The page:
As these waivers roll out, there will be many important questions to address—from how to support students who are transitioning into postsecondary education, to how we make up for lost learning, to how we measure progress—that will need to be answered in the coming months.

Average Daily Membership and Truancy 

Normally, students are automatically withdrawn after 15 consecutive days of absence. The proposal would prevent this from happening as a result of COVID-related absences, and also specify that the commissioner may waive any requirements related to truancy.

School Aid Formulas 

To ensure revenue does not fall below amounts estimated for the 2019-20 school year, the commissioner of education would have the authority to recalculate the formulas for special education, school meals, career and technical education, nonpublic pupil transportation aid, interdistrict desegregation transportation aid, adult basic education aid, and school employees for the current school year. The commissioner would have to tell districts and charter schools about the changes to these formulas “as soon as practicable.” Furthermore, the commissioner would have to report the changes and their impacts to the Legislature by January 15, 2021.

What’s Missing?

While this bill makes some important policy changes to adjust to student and educator needs, it only represents a first step. From conversations we have had with educators, students, families, and other advocacy organizations, we know there are many more areas of concern that policymakers must address to ensure that all students, particularly our most underserved, are receiving a rigorous and engaging education in this new reality.

Some critical questions will need to be resolved as schools throughout the state launch into distance learning from March 30 through May 4. First, we must ensure a clear solution for the 17% of Minnesota students, particularly low-income and rural students, who do not have access to the internet, as well as countless other students who are without access to devices, technology, and other resources to implement quality home-based learning plans. Schools are being creative and resourceful, like by adding mobile hotspots and delivering available devices to many of the students who need them. But in some cases, the need is greater than schools can address, and the state will need to step up and provide funding or resources, especially in our neediest communities.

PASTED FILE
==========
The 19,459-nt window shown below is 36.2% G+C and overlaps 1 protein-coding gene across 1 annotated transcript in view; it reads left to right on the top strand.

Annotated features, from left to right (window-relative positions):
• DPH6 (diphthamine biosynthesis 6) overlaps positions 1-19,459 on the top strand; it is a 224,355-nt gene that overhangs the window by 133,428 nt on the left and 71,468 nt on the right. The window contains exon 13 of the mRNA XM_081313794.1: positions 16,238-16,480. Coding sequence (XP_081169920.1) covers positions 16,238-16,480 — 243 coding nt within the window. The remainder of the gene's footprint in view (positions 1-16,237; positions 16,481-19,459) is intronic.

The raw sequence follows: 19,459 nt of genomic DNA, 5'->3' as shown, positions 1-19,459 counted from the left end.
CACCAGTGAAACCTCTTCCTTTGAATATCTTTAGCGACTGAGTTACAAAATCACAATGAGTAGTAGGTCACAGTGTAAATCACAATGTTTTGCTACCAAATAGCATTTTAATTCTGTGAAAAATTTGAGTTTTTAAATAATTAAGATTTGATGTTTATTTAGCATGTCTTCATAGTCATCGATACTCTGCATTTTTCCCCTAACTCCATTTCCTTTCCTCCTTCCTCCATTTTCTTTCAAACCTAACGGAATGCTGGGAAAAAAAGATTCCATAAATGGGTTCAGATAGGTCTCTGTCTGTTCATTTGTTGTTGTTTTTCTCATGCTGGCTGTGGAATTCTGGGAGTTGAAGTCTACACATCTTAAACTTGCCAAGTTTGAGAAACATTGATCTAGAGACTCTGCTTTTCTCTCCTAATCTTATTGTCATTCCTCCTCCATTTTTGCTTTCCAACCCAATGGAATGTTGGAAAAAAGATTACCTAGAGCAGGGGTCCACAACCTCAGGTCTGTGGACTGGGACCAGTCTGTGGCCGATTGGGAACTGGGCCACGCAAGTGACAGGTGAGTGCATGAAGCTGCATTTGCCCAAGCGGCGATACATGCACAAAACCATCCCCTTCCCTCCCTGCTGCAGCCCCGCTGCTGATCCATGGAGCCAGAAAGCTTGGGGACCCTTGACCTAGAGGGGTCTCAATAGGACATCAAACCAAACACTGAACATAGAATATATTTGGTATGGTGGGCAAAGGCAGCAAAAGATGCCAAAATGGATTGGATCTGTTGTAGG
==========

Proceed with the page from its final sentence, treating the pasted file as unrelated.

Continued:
Accommodations for students who are deaf and hard of hearing is another emerging concern. For example, we have been told that Zoom captioning does not work unless there is someone assigned to add the captions live. While the Minnesota Department of Education (MDE) provided an external resource about supporting students who are deaf and hard of hearing, this is a group of students and educators that the state should provide guidance and support around.

Similarly, students with special needs and English Learners must be a top priority, as they are often the most vulnerable and forgotten about populations during crises like these. Families are concerned and educators are wondering how these students will receive accommodations. While MDE has provided some guidance, families would like more information on how MDE is going to ensure schools are meeting their ethical and legal obligations in providing for these students.

What’s Next? 

First and foremost, if you have reactions, questions, or comments, we encourage you to weigh in with legislators. You can find more detail on the latest updates from the House and a link to their official COVID-19 comment form here.

And if you have thoughts on what your student, school, or community needs, we hope you’ll share it with us here. We’ve launched a community-wide survey to inform our advocacy work, and are eager to hear from you.